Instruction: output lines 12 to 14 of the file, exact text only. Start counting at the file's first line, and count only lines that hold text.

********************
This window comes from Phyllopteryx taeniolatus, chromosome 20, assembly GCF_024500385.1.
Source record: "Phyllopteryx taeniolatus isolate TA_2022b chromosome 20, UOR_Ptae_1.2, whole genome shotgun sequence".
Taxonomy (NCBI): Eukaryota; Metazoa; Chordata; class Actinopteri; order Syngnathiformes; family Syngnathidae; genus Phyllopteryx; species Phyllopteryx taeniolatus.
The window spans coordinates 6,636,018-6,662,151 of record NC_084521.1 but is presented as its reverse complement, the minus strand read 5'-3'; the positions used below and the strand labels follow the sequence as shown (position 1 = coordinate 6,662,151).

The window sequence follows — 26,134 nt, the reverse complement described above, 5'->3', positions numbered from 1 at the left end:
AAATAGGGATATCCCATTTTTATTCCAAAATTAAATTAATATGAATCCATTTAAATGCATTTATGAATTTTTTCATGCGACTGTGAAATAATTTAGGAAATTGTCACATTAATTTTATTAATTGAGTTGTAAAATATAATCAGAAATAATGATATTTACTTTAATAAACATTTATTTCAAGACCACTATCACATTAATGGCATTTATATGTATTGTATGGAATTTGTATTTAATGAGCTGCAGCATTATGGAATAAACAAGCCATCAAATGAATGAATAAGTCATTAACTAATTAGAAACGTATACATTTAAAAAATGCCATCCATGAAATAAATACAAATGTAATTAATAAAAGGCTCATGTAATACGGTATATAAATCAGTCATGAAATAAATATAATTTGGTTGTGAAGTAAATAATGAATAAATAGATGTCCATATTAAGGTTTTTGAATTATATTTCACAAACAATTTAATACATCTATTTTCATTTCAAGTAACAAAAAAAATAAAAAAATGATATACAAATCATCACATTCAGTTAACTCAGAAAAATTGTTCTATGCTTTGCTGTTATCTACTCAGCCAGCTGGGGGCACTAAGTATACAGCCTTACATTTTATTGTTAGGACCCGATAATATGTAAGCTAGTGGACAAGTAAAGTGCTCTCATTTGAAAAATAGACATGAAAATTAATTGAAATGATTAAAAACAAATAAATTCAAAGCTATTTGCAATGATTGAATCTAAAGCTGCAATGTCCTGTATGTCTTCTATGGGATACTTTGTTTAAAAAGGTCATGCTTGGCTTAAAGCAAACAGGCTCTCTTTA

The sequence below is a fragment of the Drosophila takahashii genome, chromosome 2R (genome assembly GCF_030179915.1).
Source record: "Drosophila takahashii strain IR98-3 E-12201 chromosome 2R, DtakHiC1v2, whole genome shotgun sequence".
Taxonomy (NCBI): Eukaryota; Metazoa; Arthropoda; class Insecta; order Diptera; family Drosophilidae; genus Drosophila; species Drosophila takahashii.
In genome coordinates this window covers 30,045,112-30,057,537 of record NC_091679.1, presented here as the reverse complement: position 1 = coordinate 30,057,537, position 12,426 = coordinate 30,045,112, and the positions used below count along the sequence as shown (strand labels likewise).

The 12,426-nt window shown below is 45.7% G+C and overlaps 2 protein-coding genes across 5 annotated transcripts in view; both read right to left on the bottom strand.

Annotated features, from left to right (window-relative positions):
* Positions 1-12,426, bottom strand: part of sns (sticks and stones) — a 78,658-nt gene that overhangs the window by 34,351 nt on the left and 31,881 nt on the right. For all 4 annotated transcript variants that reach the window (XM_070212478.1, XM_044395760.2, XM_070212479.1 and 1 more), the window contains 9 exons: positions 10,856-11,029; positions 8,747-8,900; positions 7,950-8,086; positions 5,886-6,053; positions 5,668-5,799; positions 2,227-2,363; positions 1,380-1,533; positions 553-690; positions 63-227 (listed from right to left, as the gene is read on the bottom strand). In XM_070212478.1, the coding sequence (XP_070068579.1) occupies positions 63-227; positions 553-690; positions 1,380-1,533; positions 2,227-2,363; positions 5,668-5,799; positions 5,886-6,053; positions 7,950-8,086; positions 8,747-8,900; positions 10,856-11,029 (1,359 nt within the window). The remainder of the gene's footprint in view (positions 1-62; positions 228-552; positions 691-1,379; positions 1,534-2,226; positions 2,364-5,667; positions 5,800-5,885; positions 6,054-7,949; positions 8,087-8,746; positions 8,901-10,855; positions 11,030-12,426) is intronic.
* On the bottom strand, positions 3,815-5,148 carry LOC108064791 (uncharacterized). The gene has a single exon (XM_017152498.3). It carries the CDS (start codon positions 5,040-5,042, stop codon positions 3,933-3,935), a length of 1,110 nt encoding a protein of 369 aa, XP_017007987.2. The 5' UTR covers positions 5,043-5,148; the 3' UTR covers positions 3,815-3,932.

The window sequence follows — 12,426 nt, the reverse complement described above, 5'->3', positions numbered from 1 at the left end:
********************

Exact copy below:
Annotated features, from left to right (window-relative positions):
* Positions 1-12,426, bottom strand: part of sns (sticks and stones) — a 78,658-nt gene that overhangs the window by 34,351 nt on the left and 31,881 nt on the right. For all 4 annotated transcript variants that reach the window (XM_070212478.1, XM_044395760.2, XM_070212479.1 and 1 more), the window contains 9 exons: positions 10,856-11,029; positions 8,747-8,900; positions 7,950-8,086; positions 5,886-6,053; positions 5,668-5,799; positions 2,227-2,363; positions 1,380-1,533; positions 553-690; positions 63-227 (listed from right to left, as the gene is read on the bottom strand). In XM_070212478.1, the coding sequence (XP_070068579.1) occupies positions 63-227; positions 553-690; positions 1,380-1,533; positions 2,227-2,363; positions 5,668-5,799; positions 5,886-6,053; positions 7,950-8,086; positions 8,747-8,900; positions 10,856-11,029 (1,359 nt within the window). The remainder of the gene's footprint in view (positions 1-62; positions 228-552; positions 691-1,379; positions 1,534-2,226; positions 2,364-5,667; positions 5,800-5,885; positions 6,054-7,949; positions 8,087-8,746; positions 8,901-10,855; positions 11,030-12,426) is intronic.
* On the bottom strand, positions 3,815-5,148 carry LOC108064791 (uncharacterized). The gene has a single exon (XM_017152498.3). It carries the CDS (start codon positions 5,040-5,042, stop codon positions 3,933-3,935), a length of 1,110 nt encoding a protein of 369 aa, XP_017007987.2. The 5' UTR covers positions 5,043-5,148; the 3' UTR covers positions 3,815-3,932.